Thursday, September 20, 2012

The Real World, and RENEGADES!

Is YOUR horse this awesome when the farrier comes around? Mine stands immobile without so much as a halter on, and will pose for pictures on the stand like some sort of extremely tall Misty of Chincoteague. She'll stay that way for an entire trim, fronts and hinds.

Mom. Why you do this.
Now, onto something completely different. When I first started writing the Eventing-A-Gogo blog almost four years ago, I had just moved to a magical situation which revolved around Gogo 24 hours a day. I breathed, ate, slept, worked, and functioned solely for Gogo and what we were working for, and had nothing to distract me from my drive. We even lived together, only a doorway and a short walk down an aisle apart. I woke up every day with a center to spin around: her, and her only. Part of my compensatory package included lessons, so I usually rode her during the day, and even on the days that I didn't have lessons, I was allowed to ride at some point during the day most of the time. The entire barn rooted for us at shows, and were all collectively involved in the process, even chipping in for clinics and travel money. Gogo was my primary focus, and everything revolved around her. With Pangea, things are different. I am in a completely different situation now, and it isn't easy. Working two jobs, going to school full time, having a Future Hubs who I only get to see for a few hours after work every day (we don't share a day off, so any time we have together is small and precious), and boarding her at a small facility without a lighted arena makes it very hard to ride on the days when I leave my house before the sun comes up and come home long after the sun has gone down. It isn't exactly possible to ride in complete darkness... even our barn doesn't have lights! This is how I made grains last night:


Patron saves the day, as usual. I HAVE considered turning my headlights on the arena and riding in their light.... but somehow it doesn't seem like that would end well. What I am really waiting for is a spot to open up at WD, a nearby private eventing facility with an enormous full XC course, several arenas (including two properly sized dressage arena, one standard and one short court, a stadium arena with a full set of jumps, and a 300'x150' covered arena with lights and synthetic footing), and a galloping lane with mile markers. It is only two miles away from where P lives now, and I am next on the waiting list for monthly access. All I have to do when my spot opens up is pay a monthly fee, and then I have access to the gated facility whenever I want, as many times a week as I want. The lighted arena will DEFINITELY come in handy as winter closes in on us. I LOVE the barn I am at now, by the way. It is tiny - just the owner's horses and my horse - but it is peaceful, out of the way, and drama-free. Oh, and cheap. Did I mention cheap? Did I mention I can do whatever, whenever I want? Feed whatever I want, however I want? Love it. AND it is only two miles from WD. AND only three miles from my house.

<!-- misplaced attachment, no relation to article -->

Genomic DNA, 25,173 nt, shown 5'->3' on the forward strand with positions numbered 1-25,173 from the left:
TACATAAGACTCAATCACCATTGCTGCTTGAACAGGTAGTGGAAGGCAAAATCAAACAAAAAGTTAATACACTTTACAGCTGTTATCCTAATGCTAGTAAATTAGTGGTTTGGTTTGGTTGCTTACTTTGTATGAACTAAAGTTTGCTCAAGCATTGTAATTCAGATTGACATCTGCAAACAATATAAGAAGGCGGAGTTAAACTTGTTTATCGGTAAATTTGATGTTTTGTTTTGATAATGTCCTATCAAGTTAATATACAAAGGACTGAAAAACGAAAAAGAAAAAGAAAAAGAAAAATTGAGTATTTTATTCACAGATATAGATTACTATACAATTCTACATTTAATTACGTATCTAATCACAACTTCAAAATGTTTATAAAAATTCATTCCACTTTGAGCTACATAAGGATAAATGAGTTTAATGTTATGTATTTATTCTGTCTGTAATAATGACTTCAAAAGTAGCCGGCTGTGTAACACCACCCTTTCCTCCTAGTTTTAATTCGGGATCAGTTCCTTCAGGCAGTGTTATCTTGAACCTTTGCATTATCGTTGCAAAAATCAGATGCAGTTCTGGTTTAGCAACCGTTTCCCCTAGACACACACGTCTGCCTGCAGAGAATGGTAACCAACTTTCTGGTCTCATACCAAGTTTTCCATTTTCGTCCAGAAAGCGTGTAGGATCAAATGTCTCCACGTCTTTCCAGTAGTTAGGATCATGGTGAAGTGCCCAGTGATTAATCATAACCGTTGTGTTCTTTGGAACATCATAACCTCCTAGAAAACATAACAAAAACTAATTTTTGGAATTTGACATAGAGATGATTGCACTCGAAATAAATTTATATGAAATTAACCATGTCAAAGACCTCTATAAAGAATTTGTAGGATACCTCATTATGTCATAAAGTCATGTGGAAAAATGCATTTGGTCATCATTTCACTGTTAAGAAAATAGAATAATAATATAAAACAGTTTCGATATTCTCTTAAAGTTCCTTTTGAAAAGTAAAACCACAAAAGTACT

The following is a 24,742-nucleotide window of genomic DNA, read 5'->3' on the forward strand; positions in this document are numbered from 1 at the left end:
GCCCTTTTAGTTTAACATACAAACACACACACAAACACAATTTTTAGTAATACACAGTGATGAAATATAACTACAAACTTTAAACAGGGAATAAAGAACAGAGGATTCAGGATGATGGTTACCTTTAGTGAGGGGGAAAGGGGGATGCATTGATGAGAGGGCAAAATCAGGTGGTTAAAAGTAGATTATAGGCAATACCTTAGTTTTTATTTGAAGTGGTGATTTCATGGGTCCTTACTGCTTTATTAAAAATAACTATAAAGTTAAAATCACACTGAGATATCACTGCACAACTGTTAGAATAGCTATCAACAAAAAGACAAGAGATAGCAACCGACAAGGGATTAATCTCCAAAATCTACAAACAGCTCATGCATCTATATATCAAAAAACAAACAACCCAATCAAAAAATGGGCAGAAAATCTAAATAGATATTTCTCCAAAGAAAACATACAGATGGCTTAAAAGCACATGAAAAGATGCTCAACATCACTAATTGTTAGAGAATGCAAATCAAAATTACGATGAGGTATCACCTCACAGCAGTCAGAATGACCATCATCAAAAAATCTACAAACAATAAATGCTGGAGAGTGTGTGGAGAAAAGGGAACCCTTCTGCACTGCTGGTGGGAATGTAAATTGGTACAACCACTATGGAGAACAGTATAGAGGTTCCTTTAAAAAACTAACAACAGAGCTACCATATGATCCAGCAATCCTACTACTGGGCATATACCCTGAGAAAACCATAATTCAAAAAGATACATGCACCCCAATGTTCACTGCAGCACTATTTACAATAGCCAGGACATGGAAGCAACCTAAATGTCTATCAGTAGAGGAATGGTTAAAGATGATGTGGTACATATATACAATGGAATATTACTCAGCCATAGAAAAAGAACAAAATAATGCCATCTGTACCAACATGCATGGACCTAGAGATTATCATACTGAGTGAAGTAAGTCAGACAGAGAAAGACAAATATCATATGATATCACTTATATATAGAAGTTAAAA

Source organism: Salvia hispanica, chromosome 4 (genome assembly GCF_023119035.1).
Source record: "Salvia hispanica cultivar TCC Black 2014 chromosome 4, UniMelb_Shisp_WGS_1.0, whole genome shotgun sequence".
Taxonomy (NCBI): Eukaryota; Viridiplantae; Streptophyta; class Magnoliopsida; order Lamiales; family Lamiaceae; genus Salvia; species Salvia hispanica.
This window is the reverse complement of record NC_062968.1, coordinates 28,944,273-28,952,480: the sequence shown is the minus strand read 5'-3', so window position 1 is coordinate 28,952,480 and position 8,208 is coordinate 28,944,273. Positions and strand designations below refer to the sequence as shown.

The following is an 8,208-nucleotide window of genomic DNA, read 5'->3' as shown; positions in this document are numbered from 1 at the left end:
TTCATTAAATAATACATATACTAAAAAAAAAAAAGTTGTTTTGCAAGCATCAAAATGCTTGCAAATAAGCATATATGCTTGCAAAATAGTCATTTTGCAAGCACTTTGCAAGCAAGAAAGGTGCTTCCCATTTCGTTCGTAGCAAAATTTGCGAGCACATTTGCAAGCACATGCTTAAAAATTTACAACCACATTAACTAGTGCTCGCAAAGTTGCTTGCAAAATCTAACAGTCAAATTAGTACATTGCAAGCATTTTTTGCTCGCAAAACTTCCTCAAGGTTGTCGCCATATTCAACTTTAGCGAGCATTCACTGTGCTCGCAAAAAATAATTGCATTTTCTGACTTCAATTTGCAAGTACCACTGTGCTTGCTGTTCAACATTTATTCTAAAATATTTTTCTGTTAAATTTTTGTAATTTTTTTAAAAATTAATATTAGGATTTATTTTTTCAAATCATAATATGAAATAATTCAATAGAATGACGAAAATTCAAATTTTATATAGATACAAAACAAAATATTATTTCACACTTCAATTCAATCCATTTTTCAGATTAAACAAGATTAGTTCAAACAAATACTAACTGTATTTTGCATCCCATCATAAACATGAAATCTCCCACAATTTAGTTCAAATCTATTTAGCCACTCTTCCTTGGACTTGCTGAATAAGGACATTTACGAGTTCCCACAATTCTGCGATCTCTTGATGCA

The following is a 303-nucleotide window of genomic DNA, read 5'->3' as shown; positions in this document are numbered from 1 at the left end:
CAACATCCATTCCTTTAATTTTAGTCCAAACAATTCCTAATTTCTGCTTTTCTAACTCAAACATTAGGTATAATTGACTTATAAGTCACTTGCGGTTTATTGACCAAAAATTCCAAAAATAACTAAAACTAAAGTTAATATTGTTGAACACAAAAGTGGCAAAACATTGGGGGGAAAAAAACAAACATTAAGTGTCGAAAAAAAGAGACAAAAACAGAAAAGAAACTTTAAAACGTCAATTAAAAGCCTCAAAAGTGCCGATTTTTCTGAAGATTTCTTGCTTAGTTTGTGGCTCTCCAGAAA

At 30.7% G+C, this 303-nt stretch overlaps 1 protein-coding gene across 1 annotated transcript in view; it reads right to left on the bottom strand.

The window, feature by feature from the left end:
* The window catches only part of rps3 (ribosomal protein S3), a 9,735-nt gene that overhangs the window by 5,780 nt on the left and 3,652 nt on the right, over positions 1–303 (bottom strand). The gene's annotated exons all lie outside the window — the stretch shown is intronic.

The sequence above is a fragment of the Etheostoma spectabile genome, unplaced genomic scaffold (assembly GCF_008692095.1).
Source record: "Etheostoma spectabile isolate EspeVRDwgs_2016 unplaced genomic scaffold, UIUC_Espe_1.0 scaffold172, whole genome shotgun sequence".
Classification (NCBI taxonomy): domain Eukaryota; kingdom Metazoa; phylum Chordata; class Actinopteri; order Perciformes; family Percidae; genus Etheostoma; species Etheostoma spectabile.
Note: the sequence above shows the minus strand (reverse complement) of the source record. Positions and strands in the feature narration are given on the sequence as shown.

Along with the vanishing daylight hours, north Texas seems to be finally cooling down a bit. The horses are all starting to grow their winter coats already (!!!), but temps are still in the 80's and 90's.... which makes for some toasty ponies. P's horrible bleached coat is finally shedding out, but she is still sweating every day, leaving me to find this on her pretty much every single afternoon:


Well, we can't have that if we want to ever grow in a decent coat... she'll bleach her winter coat out too! I figured out that a large part of the problem revolves around the bugs - she spends so much of her day stomping, swishing, and walking around in order to try and shake them off of her that she lathers up first thing in the morning and stays sweaty all day. The weather has cooled down enough that I felt it was time to try and break this magical thing out again:


Obviously, from the look on her face, she was not amused. She hates clothes... HATES them! However, she seems to hate the bugs an awful lot more than the clothes, so we seem to have reached an agreement to wear them without completely shredding them. Nothing I've put on her has lasted more than a week, so the fact that this actually has lasted almost TWO now with only a few tears is nothing short of magical. The flymask is also still half-alive: